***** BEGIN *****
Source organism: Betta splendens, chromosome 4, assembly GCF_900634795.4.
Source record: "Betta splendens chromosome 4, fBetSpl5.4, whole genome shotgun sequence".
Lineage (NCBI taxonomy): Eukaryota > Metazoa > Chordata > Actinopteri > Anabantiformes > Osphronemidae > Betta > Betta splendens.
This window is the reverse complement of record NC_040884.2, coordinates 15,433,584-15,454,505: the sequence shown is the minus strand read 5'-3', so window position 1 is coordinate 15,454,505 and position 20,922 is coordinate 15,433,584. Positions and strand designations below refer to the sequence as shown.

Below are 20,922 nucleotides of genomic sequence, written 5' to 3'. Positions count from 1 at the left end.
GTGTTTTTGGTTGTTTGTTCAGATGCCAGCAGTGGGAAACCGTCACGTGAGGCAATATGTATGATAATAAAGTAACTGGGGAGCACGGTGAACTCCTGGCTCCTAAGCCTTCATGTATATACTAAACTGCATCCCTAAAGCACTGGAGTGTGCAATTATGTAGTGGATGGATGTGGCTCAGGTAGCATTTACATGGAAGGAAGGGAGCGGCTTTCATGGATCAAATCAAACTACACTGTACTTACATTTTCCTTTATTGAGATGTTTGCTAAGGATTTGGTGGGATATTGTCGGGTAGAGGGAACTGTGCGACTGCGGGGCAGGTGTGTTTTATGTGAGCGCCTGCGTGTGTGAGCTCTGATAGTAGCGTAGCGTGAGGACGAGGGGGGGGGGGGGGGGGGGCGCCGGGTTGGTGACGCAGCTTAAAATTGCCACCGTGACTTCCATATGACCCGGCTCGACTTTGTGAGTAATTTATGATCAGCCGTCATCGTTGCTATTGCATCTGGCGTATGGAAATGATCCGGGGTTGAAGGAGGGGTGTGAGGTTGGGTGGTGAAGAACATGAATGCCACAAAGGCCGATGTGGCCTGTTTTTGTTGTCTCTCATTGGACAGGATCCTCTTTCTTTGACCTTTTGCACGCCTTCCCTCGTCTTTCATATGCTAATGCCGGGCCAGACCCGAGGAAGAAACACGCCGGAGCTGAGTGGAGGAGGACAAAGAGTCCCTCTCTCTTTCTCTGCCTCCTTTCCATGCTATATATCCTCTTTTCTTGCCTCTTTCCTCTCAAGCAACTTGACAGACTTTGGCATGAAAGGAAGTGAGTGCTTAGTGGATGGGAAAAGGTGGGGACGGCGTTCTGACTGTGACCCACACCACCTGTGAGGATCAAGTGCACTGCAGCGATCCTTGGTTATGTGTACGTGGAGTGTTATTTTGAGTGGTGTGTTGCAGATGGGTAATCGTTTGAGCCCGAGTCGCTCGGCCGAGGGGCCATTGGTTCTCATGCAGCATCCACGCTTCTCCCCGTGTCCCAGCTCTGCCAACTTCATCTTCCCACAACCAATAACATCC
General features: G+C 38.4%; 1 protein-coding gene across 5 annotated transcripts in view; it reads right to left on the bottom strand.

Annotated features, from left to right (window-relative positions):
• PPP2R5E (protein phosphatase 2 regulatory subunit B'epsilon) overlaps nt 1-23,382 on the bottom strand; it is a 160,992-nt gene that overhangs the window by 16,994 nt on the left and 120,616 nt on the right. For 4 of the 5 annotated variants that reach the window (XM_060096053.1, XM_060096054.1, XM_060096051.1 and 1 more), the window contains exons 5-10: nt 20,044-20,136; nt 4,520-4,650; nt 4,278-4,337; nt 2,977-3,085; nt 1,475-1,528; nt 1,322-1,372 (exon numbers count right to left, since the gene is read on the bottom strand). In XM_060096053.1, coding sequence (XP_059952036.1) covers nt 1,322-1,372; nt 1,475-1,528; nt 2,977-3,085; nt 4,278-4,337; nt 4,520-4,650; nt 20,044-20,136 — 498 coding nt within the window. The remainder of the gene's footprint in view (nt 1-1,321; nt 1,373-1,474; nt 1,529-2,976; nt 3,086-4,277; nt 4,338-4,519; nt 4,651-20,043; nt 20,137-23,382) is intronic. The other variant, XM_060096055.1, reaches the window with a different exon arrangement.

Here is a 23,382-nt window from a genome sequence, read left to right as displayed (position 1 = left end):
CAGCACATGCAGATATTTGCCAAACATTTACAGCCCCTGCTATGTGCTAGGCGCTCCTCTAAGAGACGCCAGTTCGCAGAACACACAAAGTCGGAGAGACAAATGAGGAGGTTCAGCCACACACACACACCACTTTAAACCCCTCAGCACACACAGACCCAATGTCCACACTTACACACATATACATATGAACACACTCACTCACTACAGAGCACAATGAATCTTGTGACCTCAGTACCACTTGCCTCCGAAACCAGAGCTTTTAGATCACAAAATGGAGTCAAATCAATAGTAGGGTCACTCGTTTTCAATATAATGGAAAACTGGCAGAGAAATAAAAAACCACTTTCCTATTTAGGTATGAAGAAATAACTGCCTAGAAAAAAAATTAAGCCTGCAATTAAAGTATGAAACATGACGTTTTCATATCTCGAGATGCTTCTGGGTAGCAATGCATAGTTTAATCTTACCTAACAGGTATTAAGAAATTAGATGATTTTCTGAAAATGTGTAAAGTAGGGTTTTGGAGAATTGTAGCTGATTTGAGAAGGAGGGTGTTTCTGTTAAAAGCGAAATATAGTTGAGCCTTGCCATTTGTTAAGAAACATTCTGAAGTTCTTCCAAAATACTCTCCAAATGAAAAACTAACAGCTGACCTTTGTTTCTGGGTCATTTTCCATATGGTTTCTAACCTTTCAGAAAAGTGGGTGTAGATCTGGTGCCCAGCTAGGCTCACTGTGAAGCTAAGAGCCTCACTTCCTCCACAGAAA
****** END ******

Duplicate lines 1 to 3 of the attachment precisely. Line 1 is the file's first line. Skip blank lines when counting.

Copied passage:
Source organism: Betta splendens, chromosome 4, assembly GCF_900634795.4.
Source record: "Betta splendens chromosome 4, fBetSpl5.4, whole genome shotgun sequence".
Lineage (NCBI taxonomy): Eukaryota > Metazoa > Chordata > Actinopteri > Anabantiformes > Osphronemidae > Betta > Betta splendens.